Working from home has become an increasingly popular option in the workforce, with studies finding that 63% of employees say they would like to work from home at least some of the time. Given this growing trend, it’s essential to be aware of the workers’ compensation laws in your state, as they may vary when it comes to work injuries sustained while telecommuting.
Workers’ comp benefits get awarded to employees who sustain injuries on the job. In most of these cases, these accidents arise while the worker is physically present with inside the workplace. However, there are always a few exceptions. The exception here refers to operating remotely or working from home. Such as, if you’re injured while working from home, you have the right to workers’ comp benefits. Some states have specific laws about workers’ compensation for those injured while working remotely, while others rely on the general workers’ compensation statutes.
Workers’ comp advantages are to be had to employees who’re injured while operating, even if they’re working remotely. Generally, to qualify for workers’ comp advantages, harm should arise inside the scope of employment. This way, the injury should have happened because the employee was acting under the obligations of the job. E.g., if an employee is injured while working on a laptop at home or by a fall while working, the employee may receive their deserved compensation.
Eligibility for Workers’ Compensation while working remotely
To be eligible for workers’ comp benefits while working remotely, you must meet the following criteria :
- It would help if you were working for a company or enterprise that has a policy allowing workers to telecommute.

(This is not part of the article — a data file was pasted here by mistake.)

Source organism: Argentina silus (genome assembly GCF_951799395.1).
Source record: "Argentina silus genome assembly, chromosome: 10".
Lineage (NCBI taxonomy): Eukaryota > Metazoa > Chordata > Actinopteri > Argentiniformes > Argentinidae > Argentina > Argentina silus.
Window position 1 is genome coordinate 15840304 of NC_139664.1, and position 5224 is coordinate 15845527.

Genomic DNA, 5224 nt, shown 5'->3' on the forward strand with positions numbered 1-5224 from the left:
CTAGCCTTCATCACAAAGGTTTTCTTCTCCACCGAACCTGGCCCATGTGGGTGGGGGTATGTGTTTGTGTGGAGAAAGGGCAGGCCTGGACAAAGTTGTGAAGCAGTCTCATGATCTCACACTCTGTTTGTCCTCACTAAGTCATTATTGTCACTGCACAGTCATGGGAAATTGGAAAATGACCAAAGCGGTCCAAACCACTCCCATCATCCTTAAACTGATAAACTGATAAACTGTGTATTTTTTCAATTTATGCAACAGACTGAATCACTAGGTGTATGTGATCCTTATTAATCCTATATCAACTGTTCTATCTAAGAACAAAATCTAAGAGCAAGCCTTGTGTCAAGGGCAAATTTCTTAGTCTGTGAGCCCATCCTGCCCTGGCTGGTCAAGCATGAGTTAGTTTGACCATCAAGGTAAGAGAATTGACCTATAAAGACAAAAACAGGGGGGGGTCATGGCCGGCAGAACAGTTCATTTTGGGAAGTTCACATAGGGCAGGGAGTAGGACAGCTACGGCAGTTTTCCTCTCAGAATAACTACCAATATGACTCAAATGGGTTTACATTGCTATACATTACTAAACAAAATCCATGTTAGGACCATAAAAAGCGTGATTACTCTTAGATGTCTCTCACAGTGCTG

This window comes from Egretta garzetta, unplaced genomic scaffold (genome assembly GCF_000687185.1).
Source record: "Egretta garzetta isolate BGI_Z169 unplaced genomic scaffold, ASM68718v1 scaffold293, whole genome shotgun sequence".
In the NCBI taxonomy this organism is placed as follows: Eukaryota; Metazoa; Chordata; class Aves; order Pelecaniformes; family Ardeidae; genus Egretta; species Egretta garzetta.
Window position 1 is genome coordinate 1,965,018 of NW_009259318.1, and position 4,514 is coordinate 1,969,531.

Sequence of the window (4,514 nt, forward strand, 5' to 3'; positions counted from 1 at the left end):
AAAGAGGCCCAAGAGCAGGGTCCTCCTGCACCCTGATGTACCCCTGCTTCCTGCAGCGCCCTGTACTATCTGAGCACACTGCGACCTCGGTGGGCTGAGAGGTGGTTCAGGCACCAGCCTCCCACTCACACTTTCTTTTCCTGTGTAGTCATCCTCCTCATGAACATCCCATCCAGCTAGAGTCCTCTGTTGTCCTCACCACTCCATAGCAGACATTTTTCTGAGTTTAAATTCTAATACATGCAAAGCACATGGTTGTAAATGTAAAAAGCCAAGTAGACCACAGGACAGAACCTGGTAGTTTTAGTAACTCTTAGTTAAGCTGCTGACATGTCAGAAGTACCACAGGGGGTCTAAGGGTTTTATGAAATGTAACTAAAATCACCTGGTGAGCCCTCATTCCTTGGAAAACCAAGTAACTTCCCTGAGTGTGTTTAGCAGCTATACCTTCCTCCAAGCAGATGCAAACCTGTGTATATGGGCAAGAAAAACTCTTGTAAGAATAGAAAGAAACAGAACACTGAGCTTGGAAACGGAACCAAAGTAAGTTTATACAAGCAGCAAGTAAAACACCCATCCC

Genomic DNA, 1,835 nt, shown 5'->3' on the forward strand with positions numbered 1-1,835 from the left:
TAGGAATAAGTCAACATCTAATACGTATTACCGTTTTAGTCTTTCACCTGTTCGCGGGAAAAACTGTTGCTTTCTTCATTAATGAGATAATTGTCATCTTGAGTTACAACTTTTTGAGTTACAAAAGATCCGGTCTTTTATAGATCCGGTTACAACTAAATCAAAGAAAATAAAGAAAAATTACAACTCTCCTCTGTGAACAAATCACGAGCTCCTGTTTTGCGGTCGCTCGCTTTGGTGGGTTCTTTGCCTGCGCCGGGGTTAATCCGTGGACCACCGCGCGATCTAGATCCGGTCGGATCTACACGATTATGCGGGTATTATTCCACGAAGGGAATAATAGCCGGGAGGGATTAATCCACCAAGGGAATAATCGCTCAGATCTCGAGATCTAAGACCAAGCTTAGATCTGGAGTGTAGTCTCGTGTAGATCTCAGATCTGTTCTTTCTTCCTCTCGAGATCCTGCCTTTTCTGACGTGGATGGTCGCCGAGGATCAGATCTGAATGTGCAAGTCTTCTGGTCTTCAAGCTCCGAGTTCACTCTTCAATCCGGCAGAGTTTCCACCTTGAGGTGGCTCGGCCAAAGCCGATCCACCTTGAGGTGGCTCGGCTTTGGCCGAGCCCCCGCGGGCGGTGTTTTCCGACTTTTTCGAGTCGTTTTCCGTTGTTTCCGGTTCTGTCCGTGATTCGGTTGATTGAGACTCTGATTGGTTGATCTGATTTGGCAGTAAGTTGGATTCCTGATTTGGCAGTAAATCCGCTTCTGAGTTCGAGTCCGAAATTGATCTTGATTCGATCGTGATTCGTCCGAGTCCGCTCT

- You should be performing duties within the scope of your job as described by your company/enterprise.
- It would help if you worked at a location approved by your company or enterprise.
- You must show that you were injured while performing work duties and that your injury was due to something unrelated to your job.
- You or your attorney is also required to bear the burden of proof, i.e., you should provide evidence that you were working when you were injured. Providing records of your work activities, such as emails, does it or chat logs. If you are unable to provide this evidence, you may still be able to file a claim if you can provide
How to file a Workers’ Compensation while working remotely?
As stated previously, if you are injured or become ill while working remotely or working from home, you can file a workers’ compensation claim. To file a workers’ compensation claim while working remotely, you need to follow the following steps:
- Step 1
Immediately report your employer of the injury. One of the most critical steps in receiving workers’ compensation benefits is reporting your injury to your supervisor as quickly as possible. Not only does this allow your company to begin the necessary paperwork, but it also starts the process of getting you the medical care you need.
- Step 2
Your employer will give you all the necessary documents, along with the required workers’ comp form.
You should fill out this claim form immediately. You can either send the form through the net or post it. Remember to encompass all the applicable information, including the date, time of the injury, and the damage’s characteristics. You can also want to offer clinical documentation.
- Step 3
Next follows the most technical step; you now need to file a Workers’ Compensation claim with your state’s Department of Labor. The employer usually takes responsibility for filing the claim for the employees. However, remember that they are not always required to do so.
- Step 4
Finally, you should contact an attorney specializing in workers’ compensation law to help guide you through the process. The lawyer can help you file a claim, negotiate with the insurance company, and represent you in court if necessary.
If you have any questions after reading this article, please do not hesitate to contact us at (562) 561-2669/(213) 732-3436, our office, for a free consultation, or visit us at Gaylord and Nantais Attorneys at Law.